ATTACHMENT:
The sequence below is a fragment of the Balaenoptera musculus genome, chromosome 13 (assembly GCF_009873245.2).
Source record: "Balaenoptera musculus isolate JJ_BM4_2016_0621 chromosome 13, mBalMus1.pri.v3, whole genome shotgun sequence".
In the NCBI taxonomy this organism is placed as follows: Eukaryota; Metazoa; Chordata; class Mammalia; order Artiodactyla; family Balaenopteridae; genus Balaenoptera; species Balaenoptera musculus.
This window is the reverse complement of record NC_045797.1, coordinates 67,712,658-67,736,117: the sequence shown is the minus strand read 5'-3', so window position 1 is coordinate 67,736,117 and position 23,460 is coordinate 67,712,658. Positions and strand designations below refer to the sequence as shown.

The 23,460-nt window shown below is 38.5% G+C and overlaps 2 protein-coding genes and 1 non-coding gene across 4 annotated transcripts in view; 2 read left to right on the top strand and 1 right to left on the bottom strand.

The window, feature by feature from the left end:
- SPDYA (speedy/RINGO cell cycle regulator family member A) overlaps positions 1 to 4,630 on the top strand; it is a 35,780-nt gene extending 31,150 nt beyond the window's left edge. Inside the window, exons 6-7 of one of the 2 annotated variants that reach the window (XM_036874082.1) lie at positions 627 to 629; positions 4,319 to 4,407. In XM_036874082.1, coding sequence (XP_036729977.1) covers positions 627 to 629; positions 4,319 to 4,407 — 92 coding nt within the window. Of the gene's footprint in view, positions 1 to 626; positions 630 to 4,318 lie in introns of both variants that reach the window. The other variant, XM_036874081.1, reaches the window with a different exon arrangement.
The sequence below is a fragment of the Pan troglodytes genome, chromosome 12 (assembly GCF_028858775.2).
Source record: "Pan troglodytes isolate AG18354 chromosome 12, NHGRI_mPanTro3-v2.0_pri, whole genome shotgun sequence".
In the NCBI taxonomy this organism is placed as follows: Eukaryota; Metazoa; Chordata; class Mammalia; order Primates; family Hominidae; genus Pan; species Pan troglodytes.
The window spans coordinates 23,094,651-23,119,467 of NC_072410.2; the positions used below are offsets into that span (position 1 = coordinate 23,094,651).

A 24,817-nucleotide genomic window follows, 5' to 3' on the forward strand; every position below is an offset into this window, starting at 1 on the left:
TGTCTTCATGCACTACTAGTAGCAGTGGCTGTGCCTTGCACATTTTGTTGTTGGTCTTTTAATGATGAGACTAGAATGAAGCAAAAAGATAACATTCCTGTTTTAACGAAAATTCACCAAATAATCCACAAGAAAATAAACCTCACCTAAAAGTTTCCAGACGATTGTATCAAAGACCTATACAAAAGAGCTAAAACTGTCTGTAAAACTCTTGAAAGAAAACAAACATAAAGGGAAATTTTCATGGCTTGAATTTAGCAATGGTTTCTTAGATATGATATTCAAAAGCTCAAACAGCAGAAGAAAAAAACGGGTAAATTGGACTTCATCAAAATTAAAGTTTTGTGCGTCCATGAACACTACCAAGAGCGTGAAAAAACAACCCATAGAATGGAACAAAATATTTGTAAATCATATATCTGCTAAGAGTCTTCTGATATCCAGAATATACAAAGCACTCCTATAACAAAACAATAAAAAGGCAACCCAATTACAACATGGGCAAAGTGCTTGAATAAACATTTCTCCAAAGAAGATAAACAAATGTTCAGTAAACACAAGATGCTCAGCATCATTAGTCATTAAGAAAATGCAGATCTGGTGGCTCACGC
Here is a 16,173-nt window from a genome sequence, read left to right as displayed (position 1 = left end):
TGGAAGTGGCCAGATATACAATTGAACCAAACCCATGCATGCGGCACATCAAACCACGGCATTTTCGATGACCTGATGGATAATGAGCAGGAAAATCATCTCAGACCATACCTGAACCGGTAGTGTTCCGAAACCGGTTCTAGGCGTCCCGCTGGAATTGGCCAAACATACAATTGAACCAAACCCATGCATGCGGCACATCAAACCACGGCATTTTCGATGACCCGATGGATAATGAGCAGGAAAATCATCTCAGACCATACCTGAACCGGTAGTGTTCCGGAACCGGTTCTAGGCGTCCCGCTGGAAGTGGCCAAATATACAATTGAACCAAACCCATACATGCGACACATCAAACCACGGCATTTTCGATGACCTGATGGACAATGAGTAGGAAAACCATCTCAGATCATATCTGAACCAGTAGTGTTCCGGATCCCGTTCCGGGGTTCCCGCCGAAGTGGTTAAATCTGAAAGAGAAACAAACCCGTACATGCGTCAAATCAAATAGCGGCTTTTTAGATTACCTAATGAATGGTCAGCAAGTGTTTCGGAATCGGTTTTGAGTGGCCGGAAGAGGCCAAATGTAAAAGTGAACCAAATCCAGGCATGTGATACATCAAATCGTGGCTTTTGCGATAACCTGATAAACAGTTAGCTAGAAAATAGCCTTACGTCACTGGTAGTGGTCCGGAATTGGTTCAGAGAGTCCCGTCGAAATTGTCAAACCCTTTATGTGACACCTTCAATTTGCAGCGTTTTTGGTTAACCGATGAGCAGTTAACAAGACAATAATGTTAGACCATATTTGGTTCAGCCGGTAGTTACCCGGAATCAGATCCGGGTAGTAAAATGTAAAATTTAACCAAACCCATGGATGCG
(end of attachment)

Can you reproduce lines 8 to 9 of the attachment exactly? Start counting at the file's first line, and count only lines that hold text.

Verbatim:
The sequence below is a fragment of the Pan troglodytes genome, chromosome 12 (assembly GCF_028858775.2).
Source record: "Pan troglodytes isolate AG18354 chromosome 12, NHGRI_mPanTro3-v2.0_pri, whole genome shotgun sequence".